Was the re-cut CLR better because I seated the checks forcefully with the lubrisizer or was it better because band #5 was a driving band? My gut feeling is that band #5 made the most difference, but there's no way to be sure. In hindsight these CLR experiments have been compromised by the too-short check shank, so I will cut a new cavity with a proper shank and re-test. That's frustrating but such is the life of an experimenter.

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Re: homemade reamers for CBA loads

Postby PG1 » Sat Jun 10, 2017 7:00 pm

mtngun wrote:The throat was recut to 1/2 degree per side. The same throating reamer was used to cut a matching nose die.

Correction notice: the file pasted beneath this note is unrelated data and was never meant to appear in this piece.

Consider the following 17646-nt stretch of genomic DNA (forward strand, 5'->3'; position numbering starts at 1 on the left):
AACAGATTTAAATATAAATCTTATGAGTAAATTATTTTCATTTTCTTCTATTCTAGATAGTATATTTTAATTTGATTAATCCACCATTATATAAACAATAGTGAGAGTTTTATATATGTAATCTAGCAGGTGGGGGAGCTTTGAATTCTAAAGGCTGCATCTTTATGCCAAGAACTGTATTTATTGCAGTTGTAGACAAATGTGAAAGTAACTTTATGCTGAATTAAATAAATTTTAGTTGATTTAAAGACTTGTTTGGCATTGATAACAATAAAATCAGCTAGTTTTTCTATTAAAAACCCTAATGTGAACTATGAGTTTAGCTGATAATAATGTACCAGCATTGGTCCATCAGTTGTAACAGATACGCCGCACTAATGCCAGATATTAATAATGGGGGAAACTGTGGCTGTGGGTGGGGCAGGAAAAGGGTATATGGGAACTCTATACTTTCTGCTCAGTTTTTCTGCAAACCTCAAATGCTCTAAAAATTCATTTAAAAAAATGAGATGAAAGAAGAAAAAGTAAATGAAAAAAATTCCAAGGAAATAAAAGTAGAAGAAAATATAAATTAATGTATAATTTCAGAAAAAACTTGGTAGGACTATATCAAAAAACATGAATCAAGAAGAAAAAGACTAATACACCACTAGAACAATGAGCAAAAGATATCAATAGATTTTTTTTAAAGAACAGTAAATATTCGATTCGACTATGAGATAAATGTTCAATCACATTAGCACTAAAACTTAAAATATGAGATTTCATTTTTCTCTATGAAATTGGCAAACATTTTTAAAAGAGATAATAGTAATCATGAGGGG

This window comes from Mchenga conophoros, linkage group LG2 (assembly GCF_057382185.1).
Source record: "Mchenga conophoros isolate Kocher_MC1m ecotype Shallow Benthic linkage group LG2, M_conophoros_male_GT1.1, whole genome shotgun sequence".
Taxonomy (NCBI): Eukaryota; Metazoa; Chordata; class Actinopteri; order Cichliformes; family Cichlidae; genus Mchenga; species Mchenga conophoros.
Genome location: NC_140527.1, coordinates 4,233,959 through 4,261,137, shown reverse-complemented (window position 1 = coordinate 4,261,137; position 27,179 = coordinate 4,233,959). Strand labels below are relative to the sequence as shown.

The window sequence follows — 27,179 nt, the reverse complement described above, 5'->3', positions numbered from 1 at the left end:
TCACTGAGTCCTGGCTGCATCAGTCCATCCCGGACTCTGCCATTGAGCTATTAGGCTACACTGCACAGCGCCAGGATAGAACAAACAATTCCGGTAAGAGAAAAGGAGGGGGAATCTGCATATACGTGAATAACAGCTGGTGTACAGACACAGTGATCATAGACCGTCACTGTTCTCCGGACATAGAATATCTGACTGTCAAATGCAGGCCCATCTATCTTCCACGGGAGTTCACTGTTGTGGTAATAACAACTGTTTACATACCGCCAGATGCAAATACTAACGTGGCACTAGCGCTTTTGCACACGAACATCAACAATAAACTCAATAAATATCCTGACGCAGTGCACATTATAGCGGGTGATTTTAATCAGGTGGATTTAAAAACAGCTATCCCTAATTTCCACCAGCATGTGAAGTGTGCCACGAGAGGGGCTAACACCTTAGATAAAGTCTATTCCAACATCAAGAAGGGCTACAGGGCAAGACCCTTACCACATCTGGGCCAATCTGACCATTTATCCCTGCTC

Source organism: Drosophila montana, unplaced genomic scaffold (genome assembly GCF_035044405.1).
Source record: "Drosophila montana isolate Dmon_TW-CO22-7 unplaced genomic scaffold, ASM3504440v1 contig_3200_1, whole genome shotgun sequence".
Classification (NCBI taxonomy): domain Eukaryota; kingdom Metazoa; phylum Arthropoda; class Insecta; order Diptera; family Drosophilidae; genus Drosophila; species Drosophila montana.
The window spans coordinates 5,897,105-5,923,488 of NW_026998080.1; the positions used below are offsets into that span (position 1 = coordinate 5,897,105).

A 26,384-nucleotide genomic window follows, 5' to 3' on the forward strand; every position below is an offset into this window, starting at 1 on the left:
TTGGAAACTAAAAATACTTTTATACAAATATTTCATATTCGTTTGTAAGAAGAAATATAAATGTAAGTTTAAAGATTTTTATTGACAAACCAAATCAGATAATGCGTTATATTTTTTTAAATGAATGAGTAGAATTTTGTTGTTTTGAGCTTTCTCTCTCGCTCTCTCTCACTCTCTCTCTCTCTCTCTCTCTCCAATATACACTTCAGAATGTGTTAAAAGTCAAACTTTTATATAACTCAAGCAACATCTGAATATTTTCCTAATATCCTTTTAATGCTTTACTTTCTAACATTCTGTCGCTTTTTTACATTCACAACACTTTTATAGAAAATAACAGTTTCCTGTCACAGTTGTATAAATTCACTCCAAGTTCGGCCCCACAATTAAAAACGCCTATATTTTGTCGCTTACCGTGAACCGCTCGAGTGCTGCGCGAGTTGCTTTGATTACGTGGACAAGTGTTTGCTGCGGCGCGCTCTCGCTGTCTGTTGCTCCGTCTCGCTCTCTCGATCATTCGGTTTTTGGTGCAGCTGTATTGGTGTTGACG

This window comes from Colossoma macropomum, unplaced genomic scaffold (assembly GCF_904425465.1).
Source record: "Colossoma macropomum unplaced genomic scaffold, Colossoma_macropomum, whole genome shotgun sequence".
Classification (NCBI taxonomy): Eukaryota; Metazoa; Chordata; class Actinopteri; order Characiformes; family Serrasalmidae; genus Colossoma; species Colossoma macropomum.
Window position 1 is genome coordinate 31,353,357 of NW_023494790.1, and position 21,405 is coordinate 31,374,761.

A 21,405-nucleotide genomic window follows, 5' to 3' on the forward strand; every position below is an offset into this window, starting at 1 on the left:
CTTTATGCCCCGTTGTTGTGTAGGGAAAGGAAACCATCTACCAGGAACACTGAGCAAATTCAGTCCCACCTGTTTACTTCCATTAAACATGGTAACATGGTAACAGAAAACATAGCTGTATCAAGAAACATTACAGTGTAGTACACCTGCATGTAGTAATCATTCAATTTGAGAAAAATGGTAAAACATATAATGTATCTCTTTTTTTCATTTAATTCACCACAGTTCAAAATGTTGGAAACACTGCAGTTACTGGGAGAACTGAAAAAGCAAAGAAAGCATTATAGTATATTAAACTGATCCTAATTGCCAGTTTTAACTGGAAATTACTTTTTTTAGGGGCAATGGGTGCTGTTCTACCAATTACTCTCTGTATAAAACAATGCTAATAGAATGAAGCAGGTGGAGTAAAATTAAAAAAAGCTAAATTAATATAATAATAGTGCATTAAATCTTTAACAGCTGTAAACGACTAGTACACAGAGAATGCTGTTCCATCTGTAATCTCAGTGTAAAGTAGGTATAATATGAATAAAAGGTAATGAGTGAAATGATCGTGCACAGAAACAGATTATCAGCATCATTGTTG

Image



Hi,

Do you have a writeup on how the homemade reamers are fabricated and used? I have seen this "spoon bit" style of reamer mentioned in one of the old classic gunsmithing books -- Howe, The Modern Gunsmith (1941),. Does the full chamber reamer twist at all when cutting the taper?

This style of reamer is interesting for experimenting with different chamber shapes, or as you have done above, changing throat angles. Attraction for me is that it can be made on a lathe only, I do not have a milling machine. I have a tool post grinder however.

Judging by the large knurled knob, it looks like you are holding the reamer by hand, is that correct?

thanks, and keep innovating!

Paul